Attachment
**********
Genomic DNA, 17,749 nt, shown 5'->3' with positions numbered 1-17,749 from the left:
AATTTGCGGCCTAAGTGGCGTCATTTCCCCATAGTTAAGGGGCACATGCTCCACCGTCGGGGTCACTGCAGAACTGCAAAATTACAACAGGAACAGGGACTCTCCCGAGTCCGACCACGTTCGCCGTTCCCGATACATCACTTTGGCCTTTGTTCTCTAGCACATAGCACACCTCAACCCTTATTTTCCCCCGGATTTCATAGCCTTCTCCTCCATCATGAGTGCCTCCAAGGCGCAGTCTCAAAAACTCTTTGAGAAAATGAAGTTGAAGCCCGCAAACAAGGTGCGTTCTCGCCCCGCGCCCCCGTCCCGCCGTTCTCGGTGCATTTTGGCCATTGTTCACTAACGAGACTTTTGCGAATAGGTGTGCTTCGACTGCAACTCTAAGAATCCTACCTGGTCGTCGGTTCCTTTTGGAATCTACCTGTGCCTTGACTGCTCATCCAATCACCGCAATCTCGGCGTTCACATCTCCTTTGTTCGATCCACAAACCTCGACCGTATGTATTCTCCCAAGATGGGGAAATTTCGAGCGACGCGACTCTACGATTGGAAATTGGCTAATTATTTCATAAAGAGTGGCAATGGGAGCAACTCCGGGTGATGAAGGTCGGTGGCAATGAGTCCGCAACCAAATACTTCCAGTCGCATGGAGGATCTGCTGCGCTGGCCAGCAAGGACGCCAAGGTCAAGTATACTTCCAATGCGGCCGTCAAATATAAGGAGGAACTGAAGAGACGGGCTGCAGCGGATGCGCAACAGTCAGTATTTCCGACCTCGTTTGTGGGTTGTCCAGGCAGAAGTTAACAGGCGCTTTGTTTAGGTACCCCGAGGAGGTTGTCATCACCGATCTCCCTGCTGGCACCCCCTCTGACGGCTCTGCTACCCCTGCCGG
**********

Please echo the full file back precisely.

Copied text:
Genomic DNA, 17,749 nt, shown 5'->3' with positions numbered 1-17,749 from the left:
AATTTGCGGCCTAAGTGGCGTCATTTCCCCATAGTTAAGGGGCACATGCTCCACCGTCGGGGTCACTGCAGAACTGCAAAATTACAACAGGAACAGGGACTCTCCCGAGTCCGACCACGTTCGCCGTTCCCGATACATCACTTTGGCCTTTGTTCTCTAGCACATAGCACACCTCAACCCTTATTTTCCCCCGGATTTCATAGCCTTCTCCTCCATCATGAGTGCCTCCAAGGCGCAGTCTCAAAAACTCTTTGAGAAAATGAAGTTGAAGCCCGCAAACAAGGTGCGTTCTCGCCCCGCGCCCCCGTCCCGCCGTTCTCGGTGCATTTTGGCCATTGTTCACTAACGAGACTTTTGCGAATAGGTGTGCTTCGACTGCAACTCTAAGAATCCTACCTGGTCGTCGGTTCCTTTTGGAATCTACCTGTGCCTTGACTGCTCATCCAATCACCGCAATCTCGGCGTTCACATCTCCTTTGTTCGATCCACAAACCTCGACCGTATGTATTCTCCCAAGATGGGGAAATTTCGAGCGACGCGACTCTACGATTGGAAATTGGCTAATTATTTCATAAAGAGTGGCAATGGGAGCAACTCCGGGTGATGAAGGTCGGTGGCAATGAGTCCGCAACCAAATACTTCCAGTCGCATGGAGGATCTGCTGCGCTGGCCAGCAAGGACGCCAAGGTCAAGTATACTTCCAATGCGGCCGTCAAATATAAGGAGGAACTGAAGAGACGGGCTGCAGCGGATGCGCAACAGTCAGTATTTCCGACCTCGTTTGTGGGTTGTCCAGGCAGAAGTTAACAGGCGCTTTGTTTAGGTACCCCGAGGAGGTTGTCATCACCGATCTCCCTGCTGGCACCCCCTCTGACGGCTCTGCTACCCCTGCCGG